Exercise, movement, physical activity (or whatever you want to call it) comes more easily to some people than others:
- If you have become deconditioned because life (work, kids, aging parents, the pandemic) got in the way, noticing that you easily become out of breath can be disheartening, embarrassing and de-motivating.
- If your body size means that certain exercises don’t work for your body (I hear this a lot about yoga), or you simply feel that your body doesn’t belong in fitness spaces, you may just avoid, avoid, avoid.
- If you struggle with joint pain, back pain, or have other conditions that limit your mobility, you may find it challenging to be active in ways that work for you — and also find that traditional fitness spaces are inaccessible or unwelcoming.
Given that movement is good for every body — and mind, because exercise is good for both physical and mental health — if you want to be active, you should be able to be active, regardless of your current fitness level, size, or physical limitations. Fortunately, there are many resources out there to help you incorporate movement into your life while meeting your body where it’s at.
Here are some inclusive fitness resources that I’ve vetted for you. All of them strive to be accessible for different bodies, and none of them promote exercise as a tool for weight loss (which is sadly not the case in many traditional fitness spaces). These resources are about caring for your body and feeling good in your body, and that’s that.
“Big & Bold: Strength Training for the Plus-Size Woman” by Morit Summers. I reviewed the book and interviewed Summers for my column in The Seattle Times last fall. This book emphasizes why strength training and movement are important for women of all sizes and how progress is not tied to a number on the scale. It offers clear and simple instructions on how to safely perform 83 exercises to make them more effective for larger bodies. I use this book for my own workouts.
“Big & Bold: Yoga for the Plus-Size Woman,” By Laura Burns provides clear instructions for safely performing 43 poses in a variety of seated, kneeling, standing, reclined, and restorative positions. Poses feature multiple options for body positioning and prop usage, so you can choose the variations and make the adjustments that work best for your body.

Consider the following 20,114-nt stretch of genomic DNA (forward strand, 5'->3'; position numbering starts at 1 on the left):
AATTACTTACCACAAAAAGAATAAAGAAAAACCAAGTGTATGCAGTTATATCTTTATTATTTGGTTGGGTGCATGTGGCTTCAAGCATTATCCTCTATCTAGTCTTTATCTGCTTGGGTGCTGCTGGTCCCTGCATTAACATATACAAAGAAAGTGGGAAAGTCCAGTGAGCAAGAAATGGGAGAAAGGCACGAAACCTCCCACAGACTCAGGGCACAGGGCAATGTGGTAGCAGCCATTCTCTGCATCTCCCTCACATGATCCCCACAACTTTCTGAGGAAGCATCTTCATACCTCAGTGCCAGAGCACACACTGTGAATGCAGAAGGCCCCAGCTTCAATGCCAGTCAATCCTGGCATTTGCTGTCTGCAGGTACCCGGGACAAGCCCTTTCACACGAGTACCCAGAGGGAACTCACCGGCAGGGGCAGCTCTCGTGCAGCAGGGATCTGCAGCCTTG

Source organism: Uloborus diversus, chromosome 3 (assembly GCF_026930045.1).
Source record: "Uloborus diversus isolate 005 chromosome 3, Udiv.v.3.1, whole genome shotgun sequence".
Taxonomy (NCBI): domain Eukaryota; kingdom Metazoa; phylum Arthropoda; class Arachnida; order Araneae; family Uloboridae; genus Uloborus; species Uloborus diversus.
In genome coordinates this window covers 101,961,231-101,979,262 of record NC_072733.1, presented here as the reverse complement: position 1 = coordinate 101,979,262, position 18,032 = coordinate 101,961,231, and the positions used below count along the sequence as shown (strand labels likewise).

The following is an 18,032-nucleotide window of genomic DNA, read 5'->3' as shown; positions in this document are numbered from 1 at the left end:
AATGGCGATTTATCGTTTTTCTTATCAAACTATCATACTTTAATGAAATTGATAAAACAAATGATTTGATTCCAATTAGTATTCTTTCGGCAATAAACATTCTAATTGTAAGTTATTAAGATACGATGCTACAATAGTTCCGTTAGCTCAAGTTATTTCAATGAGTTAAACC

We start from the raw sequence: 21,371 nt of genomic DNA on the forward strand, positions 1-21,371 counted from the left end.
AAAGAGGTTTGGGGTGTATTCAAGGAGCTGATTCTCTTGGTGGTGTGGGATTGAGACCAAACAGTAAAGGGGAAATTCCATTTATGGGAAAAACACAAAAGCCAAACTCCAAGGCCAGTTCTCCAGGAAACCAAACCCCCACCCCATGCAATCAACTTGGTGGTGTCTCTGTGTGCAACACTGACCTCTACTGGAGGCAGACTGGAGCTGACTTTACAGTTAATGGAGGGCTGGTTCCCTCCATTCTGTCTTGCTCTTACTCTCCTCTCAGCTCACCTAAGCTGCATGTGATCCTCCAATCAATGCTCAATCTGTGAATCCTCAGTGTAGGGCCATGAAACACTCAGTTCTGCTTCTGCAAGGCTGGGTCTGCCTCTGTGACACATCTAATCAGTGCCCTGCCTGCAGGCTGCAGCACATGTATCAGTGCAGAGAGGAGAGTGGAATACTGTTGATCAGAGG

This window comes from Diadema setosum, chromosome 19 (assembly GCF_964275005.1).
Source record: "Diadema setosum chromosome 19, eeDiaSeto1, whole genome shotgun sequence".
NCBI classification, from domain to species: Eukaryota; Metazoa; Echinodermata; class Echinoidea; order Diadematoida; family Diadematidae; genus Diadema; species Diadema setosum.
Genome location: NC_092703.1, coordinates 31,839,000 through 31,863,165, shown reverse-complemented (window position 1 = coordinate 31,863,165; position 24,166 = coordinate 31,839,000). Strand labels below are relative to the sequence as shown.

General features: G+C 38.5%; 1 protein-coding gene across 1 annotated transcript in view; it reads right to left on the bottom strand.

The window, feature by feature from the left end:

“Every Body Yoga: Let Go Of Fear, Get On The Mat, Love Your Body” by Jessamyn Stanley is appropriate for beginner and experience yoga practitioners, showing us that yoga isn’t about how we look, but how we feel, with yoga sequences like “I Want to Energize My Spirit,” “I Need to Release Fear,” “I Want to Love Myself.”
“Fat Girls Hiking: An Inclusive Guide to Getting Outdoors at Any Size or Ability” by Summer Michaud-Skog offers personal stories, practical advice and helpful trail reviews to help people of all body types, sizes and background experience the pleasures of hiking.
“Fitness for Every Body: Strong, Confident, and Empowered at Any Size” by Meg Boggs. I learned about this book from one of my clients, who mentioned another book, “Fitness for Every Body” by Meg Boggs (@meg.boggs), and how much she appreciated the photos of a body that resembled hers. This body positive fitness guide includes a dozen step-by-step full-body strength workouts.
“Fitness for Everyone: 50 Exercises for Every Type of Body” by Louise Green includes 50 exercises that have modifications for every body type, tep-by-step instructions showing you how to do each exercise, and ten fitness routines for specific physical and mental benefits.
“Yoga for Everyone: 50 Poses for Every Type of Body” and “Yoga Where You Are: Customize Your Practice for Your Body and Your Life” by Dianne Bondy (the second book is co-authored by Kat Heagberg). “Yoga for Everyone” is a visually illustrated yoga guide showcasing diversity in people and their mixed fitness abilities, including 50 yoga exercises with a minimum of 3 modifications for varying body types. “Yoga Where You Are” discusses how yoga intersects with body image, uses truly inclusive language, offers alignment options for real bodies, and uses photos of a range of practitioners.